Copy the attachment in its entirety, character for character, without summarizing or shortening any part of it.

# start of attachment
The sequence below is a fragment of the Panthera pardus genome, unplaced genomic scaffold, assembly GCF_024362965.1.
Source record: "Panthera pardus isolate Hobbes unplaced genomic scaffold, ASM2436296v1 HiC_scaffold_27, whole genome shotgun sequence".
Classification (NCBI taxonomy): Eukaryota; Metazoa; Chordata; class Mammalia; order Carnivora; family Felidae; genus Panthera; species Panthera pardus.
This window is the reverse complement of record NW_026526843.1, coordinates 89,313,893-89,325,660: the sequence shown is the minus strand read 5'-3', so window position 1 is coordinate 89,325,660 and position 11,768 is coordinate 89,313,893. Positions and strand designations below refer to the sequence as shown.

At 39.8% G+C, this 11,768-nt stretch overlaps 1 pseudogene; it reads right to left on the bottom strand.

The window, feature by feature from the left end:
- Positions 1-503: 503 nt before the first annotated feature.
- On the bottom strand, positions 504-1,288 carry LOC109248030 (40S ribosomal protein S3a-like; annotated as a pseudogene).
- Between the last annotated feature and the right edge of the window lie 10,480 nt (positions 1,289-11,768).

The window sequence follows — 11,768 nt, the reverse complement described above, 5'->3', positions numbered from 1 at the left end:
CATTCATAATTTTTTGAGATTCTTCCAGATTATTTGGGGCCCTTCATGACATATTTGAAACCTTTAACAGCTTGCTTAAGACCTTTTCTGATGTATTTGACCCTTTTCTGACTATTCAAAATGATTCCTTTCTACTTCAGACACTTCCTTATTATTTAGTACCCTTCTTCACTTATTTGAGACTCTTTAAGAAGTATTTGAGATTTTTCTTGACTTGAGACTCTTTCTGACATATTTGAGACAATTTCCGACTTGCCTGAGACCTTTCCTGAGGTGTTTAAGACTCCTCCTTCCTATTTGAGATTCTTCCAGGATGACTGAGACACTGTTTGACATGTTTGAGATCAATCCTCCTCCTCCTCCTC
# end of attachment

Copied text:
The sequence below is a fragment of the Panthera pardus genome, unplaced genomic scaffold, assembly GCF_024362965.1.
Source record: "Panthera pardus isolate Hobbes unplaced genomic scaffold, ASM2436296v1 HiC_scaffold_27, whole genome shotgun sequence".
Classification (NCBI taxonomy): Eukaryota; Metazoa; Chordata; class Mammalia; order Carnivora; family Felidae; genus Panthera; species Panthera pardus.
This window is the reverse complement of record NW_026526843.1, coordinates 89,313,893-89,325,660: the sequence shown is the minus strand read 5'-3', so window position 1 is coordinate 89,325,660 and position 11,768 is coordinate 89,313,893. Positions and strand designations below refer to the sequence as shown.

At 39.8% G+C, this 11,768-nt stretch overlaps 1 pseudogene; it reads right to left on the bottom strand.

The window, feature by feature from the left end:
- Positions 1-503: 503 nt before the first annotated feature.
- On the bottom strand, positions 504-1,288 carry LOC109248030 (40S ribosomal protein S3a-like; annotated as a pseudogene).
- Between the last annotated feature and the right edge of the window lie 10,480 nt (positions 1,289-11,768).

The window sequence follows — 11,768 nt, the reverse complement described above, 5'->3', positions numbered from 1 at the left end:
CATTCATAATTTTTTGAGATTCTTCCAGATTATTTGGGGCCCTTCATGACATATTTGAAACCTTTAACAGCTTGCTTAAGACCTTTTCTGATGTATTTGACCCTTTTCTGACTATTCAAAATGATTCCTTTCTACTTCAGACACTTCCTTATTATTTAGTACCCTTCTTCACTTATTTGAGACTCTTTAAGAAGTATTTGAGATTTTTCTTGACTTGAGACTCTTTCTGACATATTTGAGACAATTTCCGACTTGCCTGAGACCTTTCCTGAGGTGTTTAAGACTCCTCCTTCCTATTTGAGATTCTTCCAGGATGACTGAGACACTGTTTGACATGTTTGAGATCAATCCTCCTCCTCCTCCTC